Overall this winter will be a roller coaster ride as far as temperatures go. Phased storm systems will cause brief but sudden warm-ups followed by drastic cold plunges, especially in the eastern US. Troughs and ridges in the 500mb pattern look to be especially strong this winter, which means that "average" periods will be particularly short-lived. Weather models will oftentimes have trouble with the big picture patterns but will occasionally be able to zero in on a specific storm several days in advance. This is a winter full of paradoxes that will be very difficult to predict, especially when using conventional modeling techniques.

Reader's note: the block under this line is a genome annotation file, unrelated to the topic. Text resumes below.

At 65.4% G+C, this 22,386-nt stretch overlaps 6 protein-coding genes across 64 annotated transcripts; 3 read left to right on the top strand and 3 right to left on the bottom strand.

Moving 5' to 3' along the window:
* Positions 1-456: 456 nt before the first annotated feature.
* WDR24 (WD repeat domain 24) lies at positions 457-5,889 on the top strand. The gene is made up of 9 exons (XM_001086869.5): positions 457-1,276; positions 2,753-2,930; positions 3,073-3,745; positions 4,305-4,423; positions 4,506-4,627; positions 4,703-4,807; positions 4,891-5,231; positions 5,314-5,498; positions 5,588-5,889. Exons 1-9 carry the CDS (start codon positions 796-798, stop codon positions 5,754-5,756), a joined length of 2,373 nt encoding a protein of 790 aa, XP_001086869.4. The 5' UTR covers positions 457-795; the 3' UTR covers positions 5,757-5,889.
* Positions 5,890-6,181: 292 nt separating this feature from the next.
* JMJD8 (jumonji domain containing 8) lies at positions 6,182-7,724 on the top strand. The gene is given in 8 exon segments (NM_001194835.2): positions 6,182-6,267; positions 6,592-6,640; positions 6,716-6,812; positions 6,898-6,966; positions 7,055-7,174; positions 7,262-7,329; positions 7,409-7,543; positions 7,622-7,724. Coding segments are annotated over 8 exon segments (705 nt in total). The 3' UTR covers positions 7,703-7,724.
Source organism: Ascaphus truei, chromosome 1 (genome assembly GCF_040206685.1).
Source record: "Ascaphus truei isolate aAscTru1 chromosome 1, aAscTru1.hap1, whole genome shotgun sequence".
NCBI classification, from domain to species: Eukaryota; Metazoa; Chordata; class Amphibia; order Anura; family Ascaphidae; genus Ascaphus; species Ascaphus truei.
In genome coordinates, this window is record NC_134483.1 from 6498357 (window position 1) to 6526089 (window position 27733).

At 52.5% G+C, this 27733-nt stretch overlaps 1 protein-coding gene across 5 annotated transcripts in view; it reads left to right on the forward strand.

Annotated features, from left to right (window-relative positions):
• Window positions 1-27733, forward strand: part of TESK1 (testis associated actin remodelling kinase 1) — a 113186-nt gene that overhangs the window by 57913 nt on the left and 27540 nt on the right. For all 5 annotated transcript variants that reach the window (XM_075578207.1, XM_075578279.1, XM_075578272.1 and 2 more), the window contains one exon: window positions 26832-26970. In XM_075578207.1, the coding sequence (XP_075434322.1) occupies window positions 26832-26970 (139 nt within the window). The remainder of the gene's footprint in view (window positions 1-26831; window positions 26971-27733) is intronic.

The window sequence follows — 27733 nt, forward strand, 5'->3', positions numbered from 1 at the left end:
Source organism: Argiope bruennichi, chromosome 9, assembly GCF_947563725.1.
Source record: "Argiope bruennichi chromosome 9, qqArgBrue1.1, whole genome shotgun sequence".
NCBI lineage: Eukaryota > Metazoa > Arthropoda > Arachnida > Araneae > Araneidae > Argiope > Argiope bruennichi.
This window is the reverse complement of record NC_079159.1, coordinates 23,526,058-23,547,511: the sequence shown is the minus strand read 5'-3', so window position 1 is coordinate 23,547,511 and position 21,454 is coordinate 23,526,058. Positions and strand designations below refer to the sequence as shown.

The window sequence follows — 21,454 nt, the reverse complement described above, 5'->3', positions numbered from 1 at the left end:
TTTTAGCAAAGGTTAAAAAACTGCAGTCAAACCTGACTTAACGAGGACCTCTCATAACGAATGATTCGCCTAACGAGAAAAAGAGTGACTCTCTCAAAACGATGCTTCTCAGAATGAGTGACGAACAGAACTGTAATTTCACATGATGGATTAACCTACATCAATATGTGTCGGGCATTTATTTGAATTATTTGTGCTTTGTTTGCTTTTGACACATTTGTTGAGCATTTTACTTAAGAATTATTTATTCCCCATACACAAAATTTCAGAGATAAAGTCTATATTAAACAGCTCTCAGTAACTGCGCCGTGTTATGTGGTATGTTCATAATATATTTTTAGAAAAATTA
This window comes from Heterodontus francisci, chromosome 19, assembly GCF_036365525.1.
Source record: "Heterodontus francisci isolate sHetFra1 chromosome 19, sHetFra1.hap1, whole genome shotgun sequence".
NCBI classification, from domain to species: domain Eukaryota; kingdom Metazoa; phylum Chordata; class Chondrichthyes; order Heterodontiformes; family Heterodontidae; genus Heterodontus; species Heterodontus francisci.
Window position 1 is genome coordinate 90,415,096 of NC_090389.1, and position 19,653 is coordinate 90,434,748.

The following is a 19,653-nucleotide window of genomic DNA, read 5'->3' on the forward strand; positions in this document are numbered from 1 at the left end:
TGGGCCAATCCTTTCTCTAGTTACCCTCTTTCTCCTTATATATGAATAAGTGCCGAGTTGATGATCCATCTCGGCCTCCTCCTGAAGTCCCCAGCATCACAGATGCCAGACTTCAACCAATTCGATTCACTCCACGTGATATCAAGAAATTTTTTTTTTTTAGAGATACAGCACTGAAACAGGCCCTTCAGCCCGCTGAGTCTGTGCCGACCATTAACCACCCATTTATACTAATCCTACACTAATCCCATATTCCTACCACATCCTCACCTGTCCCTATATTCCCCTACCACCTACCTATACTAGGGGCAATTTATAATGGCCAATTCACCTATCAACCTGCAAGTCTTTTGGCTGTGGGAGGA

The next five maps show my general thoughts about the progession of the winter. The time period until around December 21 looks to be quite cold for the northwestern United States and warm for the southeast -- a pattern that is more reminiscent of a La Niña than a warm ENSO. Around December 21 the stratospheric vortex disturbances start to affect the general pattern, and around the same time a storm system goes through the Midwest and Northeast (according to this winter's LRC pattern of 52-53 days), sending the cold air southeastward into the central and eastern United States. With the current stratospheric developments, the concept of a prolonged January thaw which has been present for much of the last decade is laughable at best -- January looks to be one of the coldest months relative to normal in quite some time, especially in the Ohio Valley; any "thaw" will be 2-4 days in advance of a major storm system if there is one. The expected Pacific ridge will start to have a slight warming effect on the Pacific Northwest, the weak Southeast ridge will keep the core of the cold out of Florida, and the extreme Atlantic blocking will likely keep Maine near normal. By February this pattern has modified somewhat and the -EPO ridge transforms into more of a +PNA, bringing very warm conditions to the West and keeping the East cold. The central US warms some but temperatures are still below normal, especially in the Great Lakes regions. Overall this winter looks very cold for the Great Lakes regions and quite cool for much of the rest of the nation, especially between I-70 and I-80. The southern stream brings some much-needed rain to Texas and Oklahoma, while more northerly regions may have an intensifying serious drought on their hands by next summer, which may be near to slightly above normal in temperatures and near to slightly below normal in precipitation.